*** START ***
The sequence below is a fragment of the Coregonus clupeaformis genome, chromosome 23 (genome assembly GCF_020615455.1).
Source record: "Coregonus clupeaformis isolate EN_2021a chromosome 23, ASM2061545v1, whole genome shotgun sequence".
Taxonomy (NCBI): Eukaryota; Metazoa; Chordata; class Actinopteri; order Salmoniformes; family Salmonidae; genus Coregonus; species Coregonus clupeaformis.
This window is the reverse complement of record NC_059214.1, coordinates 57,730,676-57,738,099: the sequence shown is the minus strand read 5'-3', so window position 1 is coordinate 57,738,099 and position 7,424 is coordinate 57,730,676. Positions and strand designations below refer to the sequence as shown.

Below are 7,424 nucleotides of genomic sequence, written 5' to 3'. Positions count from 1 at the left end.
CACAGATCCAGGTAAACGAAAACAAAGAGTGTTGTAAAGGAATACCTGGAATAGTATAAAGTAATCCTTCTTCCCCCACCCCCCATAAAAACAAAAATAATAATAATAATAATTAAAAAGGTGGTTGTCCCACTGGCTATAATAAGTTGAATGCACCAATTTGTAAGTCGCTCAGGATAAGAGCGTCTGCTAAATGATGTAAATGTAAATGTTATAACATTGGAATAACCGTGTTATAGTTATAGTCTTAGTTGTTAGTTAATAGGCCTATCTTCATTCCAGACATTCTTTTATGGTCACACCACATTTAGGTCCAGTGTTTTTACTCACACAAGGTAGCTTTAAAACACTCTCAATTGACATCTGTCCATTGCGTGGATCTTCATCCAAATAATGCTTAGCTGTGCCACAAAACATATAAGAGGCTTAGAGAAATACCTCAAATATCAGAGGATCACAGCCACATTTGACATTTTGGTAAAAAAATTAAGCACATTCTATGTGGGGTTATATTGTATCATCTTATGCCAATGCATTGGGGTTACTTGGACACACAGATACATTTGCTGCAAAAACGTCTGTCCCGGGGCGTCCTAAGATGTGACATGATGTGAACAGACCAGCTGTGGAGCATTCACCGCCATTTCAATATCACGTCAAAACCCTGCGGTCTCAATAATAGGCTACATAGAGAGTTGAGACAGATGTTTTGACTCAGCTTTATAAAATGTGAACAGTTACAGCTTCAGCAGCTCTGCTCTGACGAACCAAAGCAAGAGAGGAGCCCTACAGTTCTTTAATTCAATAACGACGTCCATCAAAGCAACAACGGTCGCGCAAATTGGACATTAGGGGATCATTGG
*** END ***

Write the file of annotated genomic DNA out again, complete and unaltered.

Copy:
The sequence below is a fragment of the Coregonus clupeaformis genome, chromosome 23 (genome assembly GCF_020615455.1).
Source record: "Coregonus clupeaformis isolate EN_2021a chromosome 23, ASM2061545v1, whole genome shotgun sequence".
Taxonomy (NCBI): Eukaryota; Metazoa; Chordata; class Actinopteri; order Salmoniformes; family Salmonidae; genus Coregonus; species Coregonus clupeaformis.
This window is the reverse complement of record NC_059214.1, coordinates 57,730,676-57,738,099: the sequence shown is the minus strand read 5'-3', so window position 1 is coordinate 57,738,099 and position 7,424 is coordinate 57,730,676. Positions and strand designations below refer to the sequence as shown.

Below are 7,424 nucleotides of genomic sequence, written 5' to 3'. Positions count from 1 at the left end.
CACAGATCCAGGTAAACGAAAACAAAGAGTGTTGTAAAGGAATACCTGGAATAGTATAAAGTAATCCTTCTTCCCCCACCCCCCATAAAAACAAAAATAATAATAATAATAATTAAAAAGGTGGTTGTCCCACTGGCTATAATAAGTTGAATGCACCAATTTGTAAGTCGCTCAGGATAAGAGCGTCTGCTAAATGATGTAAATGTAAATGTTATAACATTGGAATAACCGTGTTATAGTTATAGTCTTAGTTGTTAGTTAATAGGCCTATCTTCATTCCAGACATTCTTTTATGGTCACACCACATTTAGGTCCAGTGTTTTTACTCACACAAGGTAGCTTTAAAACACTCTCAATTGACATCTGTCCATTGCGTGGATCTTCATCCAAATAATGCTTAGCTGTGCCACAAAACATATAAGAGGCTTAGAGAAATACCTCAAATATCAGAGGATCACAGCCACATTTGACATTTTGGTAAAAAAATTAAGCACATTCTATGTGGGGTTATATTGTATCATCTTATGCCAATGCATTGGGGTTACTTGGACACACAGATACATTTGCTGCAAAAACGTCTGTCCCGGGGCGTCCTAAGATGTGACATGATGTGAACAGACCAGCTGTGGAGCATTCACCGCCATTTCAATATCACGTCAAAACCCTGCGGTCTCAATAATAGGCTACATAGAGAGTTGAGACAGATGTTTTGACTCAGCTTTATAAAATGTGAACAGTTACAGCTTCAGCAGCTCTGCTCTGACGAACCAAAGCAAGAGAGGAGCCCTACAGTTCTTTAATTCAATAACGACGTCCATCAAAGCAACAACGGTCGCGCAAATTGGACATTAGGGGATCATTGG